After much careful consideration, we have decided to make Billy available for rehoming to a very experienced, capable and dedicated owner. Are you the kind, patient and compassionate person he needs?
Hats off to Billy – he has made astounding progress since his arrival with the Oldies Club earlier this year. Now much happier with indoor living, Billy loves human contact and company, and has settled most of his issues, although the mental scars of his past are still with him. In light of this, we are now looking for a permanent home for Billy.
The truth is we don’t really expect to find anybody willing to take Billy on as he has some very specialist needs. However, if someone should offer him a chance of a home of his own then we would not hold him back. He is happy in his foster home and will always be cared for here but if truth be told we are sure Billy would prefer a quieter home with a few less dogs in it.
As a result of the fantastic progress Billy has made over the past few months, we feel he could now be responsibly placed in a home environment with very experienced, dedicated owners willing to consider devoting some time and care to this special little lad.
If you think Billy could be the project for you, please take a look at his entry here in Overlooked Oldies or contact Kelly on 01692 598982. You may also like to consider making a donation to help support Billy while he is in our care – which may well be for a long time yet!
Billy is in Norfolk and anyone wanting to offer him a home must essentially visit and spend time with him prior to taking him home so that they really are fully aware of what they are taking on.
Well, we now enter Billy’s ninth month in his foster home. Billy is still acclimatising to ‘real life’ after the false and inhibiting years of his past. He is learning how to become and behave like ‘a dog’. He will never be as normal and carefree as my other dogs and that still saddens me, but in his own way Billy is just as happy as they are now. His confidence is growing, which brings with it its own problems, but it’s worth it to see him respond to situations in a way that shows he is ‘alive’ enough to let us know what he likes and dislikes nowadays.
For instance, since the cold weather came Billy has pretty much taken up root under my computer desk on a quilt…which just so happens to be right near a radiator. My pomeranian Emily likes that quilt too though…there have been turf wars going on over that tatty old quilt for weeks now.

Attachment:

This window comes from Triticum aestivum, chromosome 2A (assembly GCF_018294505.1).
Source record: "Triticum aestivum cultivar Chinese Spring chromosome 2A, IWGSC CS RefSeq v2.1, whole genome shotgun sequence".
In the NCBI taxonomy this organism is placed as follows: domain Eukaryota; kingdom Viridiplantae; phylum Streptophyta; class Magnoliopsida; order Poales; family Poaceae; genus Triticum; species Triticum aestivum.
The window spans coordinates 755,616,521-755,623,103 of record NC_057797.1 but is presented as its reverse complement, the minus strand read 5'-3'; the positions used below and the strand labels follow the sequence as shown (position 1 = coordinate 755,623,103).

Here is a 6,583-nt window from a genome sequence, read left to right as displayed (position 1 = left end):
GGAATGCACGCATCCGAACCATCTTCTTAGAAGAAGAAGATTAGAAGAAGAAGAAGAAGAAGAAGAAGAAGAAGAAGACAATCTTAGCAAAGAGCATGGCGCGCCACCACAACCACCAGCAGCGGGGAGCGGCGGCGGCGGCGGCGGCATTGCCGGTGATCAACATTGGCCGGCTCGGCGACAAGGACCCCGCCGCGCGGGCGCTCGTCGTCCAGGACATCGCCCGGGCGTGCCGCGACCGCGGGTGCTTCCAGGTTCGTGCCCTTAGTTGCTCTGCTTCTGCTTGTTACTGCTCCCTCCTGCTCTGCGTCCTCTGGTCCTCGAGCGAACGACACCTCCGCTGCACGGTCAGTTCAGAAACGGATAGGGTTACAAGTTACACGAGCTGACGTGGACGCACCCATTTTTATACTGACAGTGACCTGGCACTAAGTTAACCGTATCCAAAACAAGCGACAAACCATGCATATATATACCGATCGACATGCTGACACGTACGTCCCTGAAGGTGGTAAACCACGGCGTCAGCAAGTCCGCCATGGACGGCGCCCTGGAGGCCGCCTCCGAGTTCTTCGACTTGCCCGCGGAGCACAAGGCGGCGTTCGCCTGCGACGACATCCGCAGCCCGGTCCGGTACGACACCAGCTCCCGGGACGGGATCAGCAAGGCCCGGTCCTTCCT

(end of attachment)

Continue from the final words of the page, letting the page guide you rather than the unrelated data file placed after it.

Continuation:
Any of my other brood would get removed from the scene for bad behaviour…but hey, Billy’s had a very hard life and Emily is blind…would you have the heart to scold either of them?! So they get a stern lecture and I organise them at either end of the quilt and explain that there is room for them both, and peace is resumed once more.
Billy and Emily have learned to share!
Billy really is a rewarding little dog. He’s still not fantastically well house trained, but if either me or my kids are in the room he will ask to go out…if we are not he thinks it is ok to go by the door….but that is a huge improvement from the constantly spraying dog that arrived here all those months ago and I can live with that. He adores my kids and really lights up when they enter the room, it does help that it is them that dish out the many, many dog treats that arrived from his internet fan club at Christmas, he loves his food does our Billy.
At the end of January I took Billy and eight of my other dogs to the same walk he came on back in the summer at Thetford Forest. There were loads of people and thirty dogs in all and Billy had a fab time…..being carried for most of the walk by people he gave ‘woe is me, I am a poor old boy’ eyes to….and then he scrounged for everyone’s food at the picnic afterwards, so all in all it was a very ‘Billy’ kind of day.
Sadly, Billy is not doing so well. He collapsed on Friday though he got straight up from it within a few seconds and carried on as normal. He has been gradually losing weight, is even more aggressive than usual and has been eating dog poop.
The prognosis is that Billy has a very slow heart which causes the fainting as he isn’t getting enough oxygen to his brain. To complicate matters his liver isn’t functioning efficiently which means he isn’t absorbing the goodness from his food which explains the weight loss and also means he is hungrier than usual hence the aggression over food. Any medication that could be prescribed for his heart would aggravate his liver condition so basically options are limited.
All we can really do is feed him more (which he is delighted about) and let him live out whatever time he has left until either his health fails or his aggression advances to a level that cannot be safely managed.
Every so often, the Oldies Club comes across a dog like Billy, whose difficult life has left them with medical or behavioural issues that a potential adopter could not be asked to take on, or whose needs are such that no suitable homes are available.
In those cases, we endeavour to offer the dog a lifetime foster placement, ensuring they will be cared for and loved for as long as their quality of life remains undimmed. By clicking on the Paypal link at the top of the page, you can make a donation to help us support these needy dogs; the dogs who need our help most of all.